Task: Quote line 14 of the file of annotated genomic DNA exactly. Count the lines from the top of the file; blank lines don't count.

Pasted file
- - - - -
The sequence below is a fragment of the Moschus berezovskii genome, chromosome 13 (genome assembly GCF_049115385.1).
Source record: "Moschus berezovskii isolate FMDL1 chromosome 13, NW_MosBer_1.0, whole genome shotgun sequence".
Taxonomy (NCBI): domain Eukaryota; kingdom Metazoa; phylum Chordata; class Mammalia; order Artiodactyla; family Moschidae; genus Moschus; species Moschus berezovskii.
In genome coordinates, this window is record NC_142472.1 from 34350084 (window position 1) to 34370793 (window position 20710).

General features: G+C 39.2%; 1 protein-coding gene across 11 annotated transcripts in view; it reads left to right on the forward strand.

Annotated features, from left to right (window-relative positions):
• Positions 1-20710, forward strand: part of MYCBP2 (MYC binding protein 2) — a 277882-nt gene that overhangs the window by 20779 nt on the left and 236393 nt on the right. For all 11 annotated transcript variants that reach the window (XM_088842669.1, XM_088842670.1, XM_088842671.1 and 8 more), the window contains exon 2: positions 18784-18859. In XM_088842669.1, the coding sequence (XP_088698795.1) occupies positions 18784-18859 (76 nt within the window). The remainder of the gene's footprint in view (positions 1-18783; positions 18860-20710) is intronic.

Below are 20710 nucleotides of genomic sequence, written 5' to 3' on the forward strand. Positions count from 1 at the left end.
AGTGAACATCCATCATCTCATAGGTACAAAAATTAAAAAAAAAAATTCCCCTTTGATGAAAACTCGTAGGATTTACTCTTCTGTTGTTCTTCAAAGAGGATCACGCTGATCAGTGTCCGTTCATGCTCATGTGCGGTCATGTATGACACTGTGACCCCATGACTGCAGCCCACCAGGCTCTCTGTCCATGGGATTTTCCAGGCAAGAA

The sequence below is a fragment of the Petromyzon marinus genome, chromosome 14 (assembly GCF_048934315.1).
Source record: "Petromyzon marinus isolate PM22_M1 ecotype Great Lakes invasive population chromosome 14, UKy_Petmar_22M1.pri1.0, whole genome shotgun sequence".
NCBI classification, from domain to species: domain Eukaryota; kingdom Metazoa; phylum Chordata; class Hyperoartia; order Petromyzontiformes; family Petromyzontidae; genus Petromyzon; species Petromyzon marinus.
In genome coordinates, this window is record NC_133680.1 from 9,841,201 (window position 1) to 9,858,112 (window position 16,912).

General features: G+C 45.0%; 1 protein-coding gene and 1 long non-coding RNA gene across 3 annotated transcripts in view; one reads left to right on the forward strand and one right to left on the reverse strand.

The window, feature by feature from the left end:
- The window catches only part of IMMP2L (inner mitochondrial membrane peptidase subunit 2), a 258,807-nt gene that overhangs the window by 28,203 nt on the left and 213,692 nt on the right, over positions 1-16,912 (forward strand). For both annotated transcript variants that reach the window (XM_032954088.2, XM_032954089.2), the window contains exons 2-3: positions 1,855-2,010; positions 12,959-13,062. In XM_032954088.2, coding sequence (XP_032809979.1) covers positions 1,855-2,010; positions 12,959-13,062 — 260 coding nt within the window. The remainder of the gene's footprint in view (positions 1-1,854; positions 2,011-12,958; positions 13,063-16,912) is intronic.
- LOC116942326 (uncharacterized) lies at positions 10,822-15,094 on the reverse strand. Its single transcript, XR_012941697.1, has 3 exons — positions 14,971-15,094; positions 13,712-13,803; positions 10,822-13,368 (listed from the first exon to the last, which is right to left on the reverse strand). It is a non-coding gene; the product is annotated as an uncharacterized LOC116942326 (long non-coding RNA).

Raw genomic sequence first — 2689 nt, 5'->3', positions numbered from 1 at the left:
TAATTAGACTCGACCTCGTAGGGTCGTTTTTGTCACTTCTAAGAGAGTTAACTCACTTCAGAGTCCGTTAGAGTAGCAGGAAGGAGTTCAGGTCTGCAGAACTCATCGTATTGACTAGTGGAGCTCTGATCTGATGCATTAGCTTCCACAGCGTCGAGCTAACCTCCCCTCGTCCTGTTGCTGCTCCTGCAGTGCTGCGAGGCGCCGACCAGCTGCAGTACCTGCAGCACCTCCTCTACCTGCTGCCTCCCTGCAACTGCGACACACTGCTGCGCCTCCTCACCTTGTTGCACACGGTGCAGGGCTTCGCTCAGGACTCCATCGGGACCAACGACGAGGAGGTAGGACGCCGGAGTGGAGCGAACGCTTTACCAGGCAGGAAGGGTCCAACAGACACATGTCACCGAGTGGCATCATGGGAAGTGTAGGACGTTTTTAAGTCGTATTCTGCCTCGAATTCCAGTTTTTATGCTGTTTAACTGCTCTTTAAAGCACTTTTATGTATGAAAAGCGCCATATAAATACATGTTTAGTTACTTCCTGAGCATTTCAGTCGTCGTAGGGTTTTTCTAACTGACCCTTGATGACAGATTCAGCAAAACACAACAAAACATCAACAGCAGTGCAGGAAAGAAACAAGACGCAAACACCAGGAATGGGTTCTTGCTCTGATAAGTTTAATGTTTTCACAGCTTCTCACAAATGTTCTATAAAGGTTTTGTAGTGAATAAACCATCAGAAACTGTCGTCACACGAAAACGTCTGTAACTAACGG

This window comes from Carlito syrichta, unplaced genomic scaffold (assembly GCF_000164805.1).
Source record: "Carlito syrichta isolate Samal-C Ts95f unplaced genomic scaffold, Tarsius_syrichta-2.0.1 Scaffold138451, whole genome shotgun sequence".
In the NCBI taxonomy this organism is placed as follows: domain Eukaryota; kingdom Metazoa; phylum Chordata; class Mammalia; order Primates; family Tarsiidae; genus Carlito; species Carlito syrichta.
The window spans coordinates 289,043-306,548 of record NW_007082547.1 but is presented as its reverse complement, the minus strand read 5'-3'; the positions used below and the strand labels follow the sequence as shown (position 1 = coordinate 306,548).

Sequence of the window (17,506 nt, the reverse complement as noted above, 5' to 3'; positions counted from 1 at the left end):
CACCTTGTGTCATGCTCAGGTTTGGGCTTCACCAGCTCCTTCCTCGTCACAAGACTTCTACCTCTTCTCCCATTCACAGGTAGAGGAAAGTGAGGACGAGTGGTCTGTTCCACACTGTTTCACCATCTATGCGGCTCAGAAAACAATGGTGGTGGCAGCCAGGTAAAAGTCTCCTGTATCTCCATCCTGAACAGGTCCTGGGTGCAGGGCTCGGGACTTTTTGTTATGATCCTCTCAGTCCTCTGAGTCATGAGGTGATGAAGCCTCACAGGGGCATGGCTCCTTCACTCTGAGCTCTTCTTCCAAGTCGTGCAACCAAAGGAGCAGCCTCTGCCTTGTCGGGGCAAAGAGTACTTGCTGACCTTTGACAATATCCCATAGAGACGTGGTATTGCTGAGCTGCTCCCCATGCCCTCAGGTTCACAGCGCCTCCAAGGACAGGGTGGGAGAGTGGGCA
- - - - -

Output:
General features: G+C 45.0%; 1 protein-coding gene and 1 long non-coding RNA gene across 3 annotated transcripts in view; one reads left to right on the forward strand and one right to left on the reverse strand.